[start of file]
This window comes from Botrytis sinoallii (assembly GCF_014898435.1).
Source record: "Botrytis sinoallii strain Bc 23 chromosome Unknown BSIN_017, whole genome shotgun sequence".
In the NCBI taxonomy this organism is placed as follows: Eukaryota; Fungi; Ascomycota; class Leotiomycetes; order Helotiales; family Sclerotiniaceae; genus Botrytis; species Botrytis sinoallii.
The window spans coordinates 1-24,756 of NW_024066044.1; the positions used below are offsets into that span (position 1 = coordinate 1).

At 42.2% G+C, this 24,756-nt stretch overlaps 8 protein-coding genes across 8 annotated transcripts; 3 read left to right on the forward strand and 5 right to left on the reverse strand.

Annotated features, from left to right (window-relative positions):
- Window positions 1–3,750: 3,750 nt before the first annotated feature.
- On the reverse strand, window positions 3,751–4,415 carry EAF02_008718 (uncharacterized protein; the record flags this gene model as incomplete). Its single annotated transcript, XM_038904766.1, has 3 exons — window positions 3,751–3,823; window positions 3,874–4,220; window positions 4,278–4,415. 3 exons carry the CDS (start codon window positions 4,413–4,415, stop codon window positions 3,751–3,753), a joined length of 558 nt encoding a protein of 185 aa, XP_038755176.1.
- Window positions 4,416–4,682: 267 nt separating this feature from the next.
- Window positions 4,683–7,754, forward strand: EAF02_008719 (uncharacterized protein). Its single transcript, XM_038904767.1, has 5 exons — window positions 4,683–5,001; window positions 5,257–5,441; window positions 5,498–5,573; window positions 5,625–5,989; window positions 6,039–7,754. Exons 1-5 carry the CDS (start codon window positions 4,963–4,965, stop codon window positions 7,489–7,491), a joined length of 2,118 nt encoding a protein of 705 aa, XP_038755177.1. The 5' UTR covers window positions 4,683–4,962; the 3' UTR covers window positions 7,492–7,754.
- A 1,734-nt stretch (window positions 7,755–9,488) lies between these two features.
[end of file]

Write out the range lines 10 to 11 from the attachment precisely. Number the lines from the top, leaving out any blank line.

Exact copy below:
- Window positions 4,683–7,754, forward strand: EAF02_008719 (uncharacterized protein). Its single transcript, XM_038904767.1, has 5 exons — window positions 4,683–5,001; window positions 5,257–5,441; window positions 5,498–5,573; window positions 5,625–5,989; window positions 6,039–7,754. Exons 1-5 carry the CDS (start codon window positions 4,963–4,965, stop codon window positions 7,489–7,491), a joined length of 2,118 nt encoding a protein of 705 aa, XP_038755177.1. The 5' UTR covers window positions 4,683–4,962; the 3' UTR covers window positions 7,492–7,754.
- A 1,734-nt stretch (window positions 7,755–9,488) lies between these two features.